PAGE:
About 3 months ago I partially tore my Achilles and went through excruciating pain. The process of being on a boot, crutches and painkillers was an unfamiliar road for me, but I “manned up” and got through it. Now, in my head when I got off the boot 3 weeks ago, I figured this is it — I can start running around and going to the gym again. Instead, my doctor signed me up for physical therapy for 3 months and showed me exercises to do at home. I was bummed and frustrated because I wanted to be done with this seemingly never ending process, but something clicked within me which made it easier.
Two years ago I was madly in love with someone but it quickly turned into something toxic. No matter how bad the fights or arguments got, both of us would find some stupid excuse to hold on. Maybe we were hoping that something would change so we didn’t fight, disagree, or find each other annoying. It soon became a vicious cycle because the same arguments happened, and truth be told at one point all respect for each other was gone. Due to many other reasons, our relationship slowly burned to the ground and I had to learn to live without my best friend. Now after everything turned south, I wanted to go running back to her because she was my home. I felt safe with her because she was the only person I’d ever clicked with, but I had to move forward.
I told myself to move on but everything was a constant reminder about the times we’d shared. Every place was linked to a memory, and hearing anything close to her voice or name would trigger a mini anxiety attack. In my mind the logical thing to do was just find someone else, which I did, but I didn’t give myself enough time to come to terms with my internal sadness. I kind of rushed through the sad part and jumped into the next best thing, and when the girl wanted something serious I would run — not because something was wrong with them, but because I was scared to go through that again. In my mind, I believed something would happen and I’d suffer all over again.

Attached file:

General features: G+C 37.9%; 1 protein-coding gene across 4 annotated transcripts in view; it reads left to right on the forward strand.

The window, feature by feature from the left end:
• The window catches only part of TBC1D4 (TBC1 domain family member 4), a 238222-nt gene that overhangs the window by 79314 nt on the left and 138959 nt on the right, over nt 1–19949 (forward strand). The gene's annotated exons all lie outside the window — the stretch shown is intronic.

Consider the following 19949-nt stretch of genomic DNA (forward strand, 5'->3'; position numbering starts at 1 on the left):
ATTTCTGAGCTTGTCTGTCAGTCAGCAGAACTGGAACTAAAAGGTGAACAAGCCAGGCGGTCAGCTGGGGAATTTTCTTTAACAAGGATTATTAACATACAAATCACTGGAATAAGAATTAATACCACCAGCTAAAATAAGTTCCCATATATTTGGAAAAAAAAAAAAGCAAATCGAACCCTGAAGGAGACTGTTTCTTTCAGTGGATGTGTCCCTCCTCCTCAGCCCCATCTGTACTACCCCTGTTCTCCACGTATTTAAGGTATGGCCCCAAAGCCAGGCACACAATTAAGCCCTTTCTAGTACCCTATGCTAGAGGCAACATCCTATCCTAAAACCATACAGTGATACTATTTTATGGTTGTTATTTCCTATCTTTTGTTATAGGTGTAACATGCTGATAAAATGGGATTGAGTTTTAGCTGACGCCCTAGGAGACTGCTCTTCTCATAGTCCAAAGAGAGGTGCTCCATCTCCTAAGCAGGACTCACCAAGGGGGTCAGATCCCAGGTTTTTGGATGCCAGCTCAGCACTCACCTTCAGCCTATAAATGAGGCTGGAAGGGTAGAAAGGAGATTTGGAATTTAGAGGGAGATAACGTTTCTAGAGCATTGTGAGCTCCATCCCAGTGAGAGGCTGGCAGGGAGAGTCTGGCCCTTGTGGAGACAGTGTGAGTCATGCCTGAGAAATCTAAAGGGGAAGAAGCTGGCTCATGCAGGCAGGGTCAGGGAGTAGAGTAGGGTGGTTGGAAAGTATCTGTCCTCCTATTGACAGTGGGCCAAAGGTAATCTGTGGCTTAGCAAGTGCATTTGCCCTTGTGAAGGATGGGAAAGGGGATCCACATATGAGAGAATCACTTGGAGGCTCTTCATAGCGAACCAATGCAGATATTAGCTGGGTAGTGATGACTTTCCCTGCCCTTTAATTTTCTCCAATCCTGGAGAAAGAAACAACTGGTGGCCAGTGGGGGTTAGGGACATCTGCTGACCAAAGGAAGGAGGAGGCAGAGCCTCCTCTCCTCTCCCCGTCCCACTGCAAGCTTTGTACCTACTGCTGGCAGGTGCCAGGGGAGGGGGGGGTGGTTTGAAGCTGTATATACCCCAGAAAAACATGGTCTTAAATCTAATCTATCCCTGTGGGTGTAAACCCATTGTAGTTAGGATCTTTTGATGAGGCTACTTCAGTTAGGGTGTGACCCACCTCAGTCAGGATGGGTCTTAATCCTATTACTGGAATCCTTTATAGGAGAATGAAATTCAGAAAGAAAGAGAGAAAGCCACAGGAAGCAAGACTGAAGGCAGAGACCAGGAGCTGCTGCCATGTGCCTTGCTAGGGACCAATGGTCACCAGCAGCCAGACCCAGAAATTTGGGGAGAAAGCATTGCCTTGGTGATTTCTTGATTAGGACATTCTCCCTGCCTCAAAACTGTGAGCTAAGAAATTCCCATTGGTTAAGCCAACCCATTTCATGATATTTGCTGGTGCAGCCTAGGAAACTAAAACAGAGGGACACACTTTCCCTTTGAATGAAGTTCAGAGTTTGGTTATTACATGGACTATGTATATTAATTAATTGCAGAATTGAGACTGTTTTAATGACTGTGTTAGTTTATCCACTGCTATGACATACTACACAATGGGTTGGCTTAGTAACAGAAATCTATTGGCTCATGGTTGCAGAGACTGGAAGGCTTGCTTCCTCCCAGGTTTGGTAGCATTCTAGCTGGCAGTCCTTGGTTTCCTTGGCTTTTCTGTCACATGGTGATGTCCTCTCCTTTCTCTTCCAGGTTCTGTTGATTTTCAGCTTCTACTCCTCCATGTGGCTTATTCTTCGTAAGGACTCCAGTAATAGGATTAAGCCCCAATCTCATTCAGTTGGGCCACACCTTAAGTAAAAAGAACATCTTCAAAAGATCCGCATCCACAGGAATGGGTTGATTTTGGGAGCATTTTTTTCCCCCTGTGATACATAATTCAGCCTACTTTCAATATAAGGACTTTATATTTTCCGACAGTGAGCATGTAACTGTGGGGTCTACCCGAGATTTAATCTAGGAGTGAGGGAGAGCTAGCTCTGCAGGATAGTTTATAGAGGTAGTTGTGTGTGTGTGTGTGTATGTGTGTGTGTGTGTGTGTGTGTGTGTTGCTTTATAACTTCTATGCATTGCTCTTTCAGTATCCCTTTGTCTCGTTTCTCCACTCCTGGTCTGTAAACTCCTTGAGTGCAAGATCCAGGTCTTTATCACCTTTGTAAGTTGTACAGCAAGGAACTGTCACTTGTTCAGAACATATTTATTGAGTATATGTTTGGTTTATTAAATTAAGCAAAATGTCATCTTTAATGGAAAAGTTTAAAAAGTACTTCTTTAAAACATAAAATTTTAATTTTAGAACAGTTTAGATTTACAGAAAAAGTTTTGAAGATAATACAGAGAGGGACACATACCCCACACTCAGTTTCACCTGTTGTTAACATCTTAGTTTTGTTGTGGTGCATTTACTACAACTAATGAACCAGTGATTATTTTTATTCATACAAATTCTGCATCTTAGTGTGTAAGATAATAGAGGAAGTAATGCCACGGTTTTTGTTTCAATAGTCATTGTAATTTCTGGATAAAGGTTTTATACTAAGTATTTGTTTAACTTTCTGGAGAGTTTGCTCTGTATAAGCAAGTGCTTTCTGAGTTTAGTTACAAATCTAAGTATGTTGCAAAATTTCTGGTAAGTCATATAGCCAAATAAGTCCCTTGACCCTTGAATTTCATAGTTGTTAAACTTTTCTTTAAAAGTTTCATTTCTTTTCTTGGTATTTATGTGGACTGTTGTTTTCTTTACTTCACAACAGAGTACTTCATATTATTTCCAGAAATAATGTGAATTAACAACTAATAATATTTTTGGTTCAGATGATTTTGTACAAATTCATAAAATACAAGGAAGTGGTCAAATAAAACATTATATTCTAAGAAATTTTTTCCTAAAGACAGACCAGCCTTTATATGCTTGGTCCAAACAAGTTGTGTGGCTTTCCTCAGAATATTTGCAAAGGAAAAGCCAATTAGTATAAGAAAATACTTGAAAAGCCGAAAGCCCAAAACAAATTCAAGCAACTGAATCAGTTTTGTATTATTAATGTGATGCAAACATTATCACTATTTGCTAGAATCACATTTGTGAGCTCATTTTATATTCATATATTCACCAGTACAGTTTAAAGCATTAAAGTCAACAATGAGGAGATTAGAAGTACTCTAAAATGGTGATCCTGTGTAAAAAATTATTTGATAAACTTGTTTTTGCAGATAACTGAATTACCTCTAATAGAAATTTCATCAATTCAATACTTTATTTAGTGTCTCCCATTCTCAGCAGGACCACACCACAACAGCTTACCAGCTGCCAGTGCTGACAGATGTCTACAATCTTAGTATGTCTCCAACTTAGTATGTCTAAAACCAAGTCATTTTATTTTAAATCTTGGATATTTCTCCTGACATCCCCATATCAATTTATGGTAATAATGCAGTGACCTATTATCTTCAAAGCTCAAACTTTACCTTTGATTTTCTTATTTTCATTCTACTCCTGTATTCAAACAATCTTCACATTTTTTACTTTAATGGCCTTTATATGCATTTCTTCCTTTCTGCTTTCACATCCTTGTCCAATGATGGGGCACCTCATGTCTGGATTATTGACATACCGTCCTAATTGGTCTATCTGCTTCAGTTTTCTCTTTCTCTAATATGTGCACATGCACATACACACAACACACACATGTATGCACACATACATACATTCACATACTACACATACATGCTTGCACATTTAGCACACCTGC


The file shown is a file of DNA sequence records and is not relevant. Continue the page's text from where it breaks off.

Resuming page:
That was until my Achilles tendon tore and I realized that us humans also need “emotional therapy” for something devastating that happens. Even with my injury I pictured myself getting out of the boot and start running right that moment, but that’s not how things work. Whether it’s a break-up or a physical injury, it will take time. If you try to pick up where you left off you will only inflict more pain on yourself and unconsciously to someone else.
Friday night I went out with about 4-5 of my friends to Virginia and enjoyed a new lounge that had been opened. I bumped into some old friends and shared a few laughs over some good food, old memories and my friend’s birthday. I ended up coming home around 3 am with a house that gives me the comfort and all the daily necessities anyone could ask for.
The next morning, I woke up at 1 pm and decided to get some coffee and a chocolate glazed doughnut from Dunkin’ Donuts because I really needed it. As I reached into my bag, I saw an old man passing my car and looking over at Dunkin’ Donuts just as a kid would look at cake. I didn’t pay it much mind and reached for my straw, took off the white paper wrap, and as I went in for my first sip I saw him counting some change. Instantly, my conscience woke up and told me to do something and help him out. I put my iced coffee down, turned my car off and waited for him to make his way into the building. As he walked in I quickly said, “hey!” — no response. Then I said “HEY!”, even louder, but still — no response. I didn’t take it to heart and just told myself he needed some coffee and food, maybe then he’d talk to me.
I told the lady behind the counter to get him whatever he wanted and to make sure to give him all the tasty options on the menu. I glanced back to him and he looked at the lady and said, “I only have $2:50,” but after 5 minutes of explaining, he understood that I’d be helping him out today. The crazy thing was that he knew I was paying but was not being greedy or selfish. He asked for 2 munchkins (doughnut holes) and I honestly looked back at him in complete shock. I looked over at the lady and told her “no, get him 10 munchkins and a medium hot coffee.” Even at this point he didn’t say thank you or even as much as a hello. I took out my card and swiped it, and walked away knowing that he’d have breakfast. I sat in my car and instantly had “severe watery eyes” because the night before I’d spent over $50 on a few things at the lounge, and here he was scraping for change to have breakfast.
When I was younger my mother often told me to look at people “below me” instead of people “above me”. Somewhere along the line I lost that philosophy and forgot to look at people below me and help them. The harsh reality is that the rich and middle class people are truly the ones who are poor. We hide behind the expensive cars, clothes and food, but hesitate to hand a dollar bill to someone standing on the side of the road. Now, if your argument is that they will spend it on alcohol or drugs, you are literally using one broad brush and trying to fit everyone into the same category. I get it, it’s impossible to change the world, but you can help change someone’s world around.